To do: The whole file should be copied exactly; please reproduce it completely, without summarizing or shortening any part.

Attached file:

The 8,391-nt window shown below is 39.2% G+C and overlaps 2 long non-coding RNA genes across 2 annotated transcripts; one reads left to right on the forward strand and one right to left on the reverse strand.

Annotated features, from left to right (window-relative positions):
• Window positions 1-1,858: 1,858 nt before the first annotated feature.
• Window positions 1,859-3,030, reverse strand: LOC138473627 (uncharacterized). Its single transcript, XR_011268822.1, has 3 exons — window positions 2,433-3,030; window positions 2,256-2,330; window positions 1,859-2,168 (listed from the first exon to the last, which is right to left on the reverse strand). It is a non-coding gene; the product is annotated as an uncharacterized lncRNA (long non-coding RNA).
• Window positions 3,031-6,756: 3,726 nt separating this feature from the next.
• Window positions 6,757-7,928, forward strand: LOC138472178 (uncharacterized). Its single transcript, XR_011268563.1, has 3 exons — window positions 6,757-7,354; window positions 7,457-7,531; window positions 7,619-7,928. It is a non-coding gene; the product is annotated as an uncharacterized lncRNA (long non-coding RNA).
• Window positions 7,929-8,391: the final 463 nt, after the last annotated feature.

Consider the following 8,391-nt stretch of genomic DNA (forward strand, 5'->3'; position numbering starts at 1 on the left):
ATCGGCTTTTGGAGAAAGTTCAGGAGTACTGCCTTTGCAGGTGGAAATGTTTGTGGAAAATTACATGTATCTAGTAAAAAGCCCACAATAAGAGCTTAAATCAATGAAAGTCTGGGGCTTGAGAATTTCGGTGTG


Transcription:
The 8,391-nt window shown below is 39.2% G+C and overlaps 2 long non-coding RNA genes across 2 annotated transcripts; one reads left to right on the forward strand and one right to left on the reverse strand.

Annotated features, from left to right (window-relative positions):
• Window positions 1-1,858: 1,858 nt before the first annotated feature.
• Window positions 1,859-3,030, reverse strand: LOC138473627 (uncharacterized). Its single transcript, XR_011268822.1, has 3 exons — window positions 2,433-3,030; window positions 2,256-2,330; window positions 1,859-2,168 (listed from the first exon to the last, which is right to left on the reverse strand). It is a non-coding gene; the product is annotated as an uncharacterized lncRNA (long non-coding RNA).
• Window positions 3,031-6,756: 3,726 nt separating this feature from the next.
• Window positions 6,757-7,928, forward strand: LOC138472178 (uncharacterized). Its single transcript, XR_011268563.1, has 3 exons — window positions 6,757-7,354; window positions 7,457-7,531; window positions 7,619-7,928. It is a non-coding gene; the product is annotated as an uncharacterized lncRNA (long non-coding RNA).
• Window positions 7,929-8,391: the final 463 nt, after the last annotated feature.

Consider the following 8,391-nt stretch of genomic DNA (forward strand, 5'->3'; position numbering starts at 1 on the left):
ATCGGCTTTTGGAGAAAGTTCAGGAGTACTGCCTTTGCAGGTGGAAATGTTTGTGGAAAATTACATGTATCTAGTAAAAAGCCCACAATAAGAGCTTAAATCAATGAAAGTCTGGGGCTTGAGAATTTCGGTGTG